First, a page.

such as e-mail, facsimile, telephone, or videoconference.
    At its meeting on May 18, 2009, the Board discussed the need to 
change the order's administrative regulations to include the use of 
current communication technologies to conduct business at non-assembled 
meetings, as authorized by a recent amendment to the order (73 FR 
11328, March 3, 2008). Prior to the amendment, the Board had the 
authority to vote by mail or telegram upon due notice to all members 
but not to hold non-assembled meetings. As amended, the order provides 
for non-assembled meetings, but voting requirements and procedures for 
all such communication methods needed to be recommended by the Board 
and established through informal rulemaking. The Board unanimously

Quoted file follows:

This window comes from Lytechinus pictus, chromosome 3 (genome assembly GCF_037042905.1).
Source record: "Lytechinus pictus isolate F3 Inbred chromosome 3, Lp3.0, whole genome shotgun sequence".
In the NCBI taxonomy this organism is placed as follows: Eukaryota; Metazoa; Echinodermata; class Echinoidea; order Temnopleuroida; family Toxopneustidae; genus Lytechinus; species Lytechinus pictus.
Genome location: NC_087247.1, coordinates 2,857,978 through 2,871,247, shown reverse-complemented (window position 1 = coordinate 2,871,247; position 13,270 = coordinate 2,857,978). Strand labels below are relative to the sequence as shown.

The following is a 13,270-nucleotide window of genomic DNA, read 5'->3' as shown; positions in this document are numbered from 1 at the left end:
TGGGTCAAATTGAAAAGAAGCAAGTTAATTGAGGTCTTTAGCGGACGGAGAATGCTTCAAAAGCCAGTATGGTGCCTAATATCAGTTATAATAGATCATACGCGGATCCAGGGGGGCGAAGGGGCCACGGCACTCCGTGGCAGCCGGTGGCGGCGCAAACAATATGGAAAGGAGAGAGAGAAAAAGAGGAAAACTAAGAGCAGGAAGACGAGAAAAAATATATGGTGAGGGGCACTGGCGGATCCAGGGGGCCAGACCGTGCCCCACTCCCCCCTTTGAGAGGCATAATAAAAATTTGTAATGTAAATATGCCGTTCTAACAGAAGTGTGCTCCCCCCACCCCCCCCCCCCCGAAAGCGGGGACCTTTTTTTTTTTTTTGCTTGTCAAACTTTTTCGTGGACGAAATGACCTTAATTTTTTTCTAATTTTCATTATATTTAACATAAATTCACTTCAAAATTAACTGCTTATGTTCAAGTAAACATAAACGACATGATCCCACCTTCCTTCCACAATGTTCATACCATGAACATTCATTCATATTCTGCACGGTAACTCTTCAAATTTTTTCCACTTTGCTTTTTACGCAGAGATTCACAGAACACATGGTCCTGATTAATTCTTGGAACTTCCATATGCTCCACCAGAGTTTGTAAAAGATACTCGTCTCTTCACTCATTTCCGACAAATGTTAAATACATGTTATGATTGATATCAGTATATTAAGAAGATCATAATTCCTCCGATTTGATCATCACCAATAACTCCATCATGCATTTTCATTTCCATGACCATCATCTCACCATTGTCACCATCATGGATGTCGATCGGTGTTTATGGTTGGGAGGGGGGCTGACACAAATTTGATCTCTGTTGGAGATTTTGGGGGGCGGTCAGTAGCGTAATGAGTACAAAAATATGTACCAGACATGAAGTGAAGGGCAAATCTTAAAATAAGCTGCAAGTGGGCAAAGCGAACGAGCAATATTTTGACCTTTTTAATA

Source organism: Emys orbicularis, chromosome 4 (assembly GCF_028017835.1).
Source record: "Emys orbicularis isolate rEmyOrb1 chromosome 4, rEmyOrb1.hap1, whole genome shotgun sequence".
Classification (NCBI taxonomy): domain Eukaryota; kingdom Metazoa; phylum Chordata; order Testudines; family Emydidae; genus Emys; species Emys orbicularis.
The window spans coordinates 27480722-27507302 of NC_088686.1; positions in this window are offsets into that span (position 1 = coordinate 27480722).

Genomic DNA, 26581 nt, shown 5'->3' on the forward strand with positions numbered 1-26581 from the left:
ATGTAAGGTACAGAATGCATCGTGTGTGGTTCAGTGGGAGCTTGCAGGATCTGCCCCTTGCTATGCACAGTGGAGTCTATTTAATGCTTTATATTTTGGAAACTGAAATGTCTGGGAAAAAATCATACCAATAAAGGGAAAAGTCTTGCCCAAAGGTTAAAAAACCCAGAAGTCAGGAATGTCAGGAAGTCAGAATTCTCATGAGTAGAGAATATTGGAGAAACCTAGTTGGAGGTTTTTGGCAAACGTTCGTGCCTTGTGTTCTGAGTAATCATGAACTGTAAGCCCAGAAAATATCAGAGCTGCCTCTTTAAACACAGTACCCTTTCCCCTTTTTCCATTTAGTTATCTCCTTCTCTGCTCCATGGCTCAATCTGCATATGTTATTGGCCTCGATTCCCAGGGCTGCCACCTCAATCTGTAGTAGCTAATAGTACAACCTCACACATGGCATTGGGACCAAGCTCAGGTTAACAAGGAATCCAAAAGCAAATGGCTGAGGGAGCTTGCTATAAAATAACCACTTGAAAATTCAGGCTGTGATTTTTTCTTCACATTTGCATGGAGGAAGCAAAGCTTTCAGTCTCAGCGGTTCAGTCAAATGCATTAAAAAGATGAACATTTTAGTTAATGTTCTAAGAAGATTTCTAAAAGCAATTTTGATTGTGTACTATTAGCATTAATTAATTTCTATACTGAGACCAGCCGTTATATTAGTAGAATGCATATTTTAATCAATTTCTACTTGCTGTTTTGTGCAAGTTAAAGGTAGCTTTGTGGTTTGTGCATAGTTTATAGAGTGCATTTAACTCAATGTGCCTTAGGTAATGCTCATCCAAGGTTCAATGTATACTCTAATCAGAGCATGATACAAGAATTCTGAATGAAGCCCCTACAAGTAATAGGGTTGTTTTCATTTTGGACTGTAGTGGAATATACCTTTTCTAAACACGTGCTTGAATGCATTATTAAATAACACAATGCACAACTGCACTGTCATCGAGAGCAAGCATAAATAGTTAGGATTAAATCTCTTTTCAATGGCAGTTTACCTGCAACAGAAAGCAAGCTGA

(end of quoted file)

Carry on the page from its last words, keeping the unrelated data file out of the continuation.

recommended these changes at its meeting on May 18, 2009.
    Using current communication methods and technology to vote at non-
assembled meetings on matters deemed to be non-controversial, 
administrative, or of an emergency nature will result in cost savings 
by reducing time and travel expenses of Board members, many of whom are 
walnut producers and handlers who must travel long distances within 
California to attend meetings. Other Board expenses associated with 
holding assembled meetings, such as reserving meeting spaces, may also 
be reduced.
    This final rule expands the procedures currently prescribed for 
voting by mail or telegram to include voting by e-mail and facsimile. 
In addition, reference to voting by telegram will be removed from the 
regulations since this communication method generally has been replaced 
by newer technology. Finally, voting by roll call will be prescribed 
for meetings conducted by telephone,

[[Page 1526]]

videoconference, or any other method of communication that enables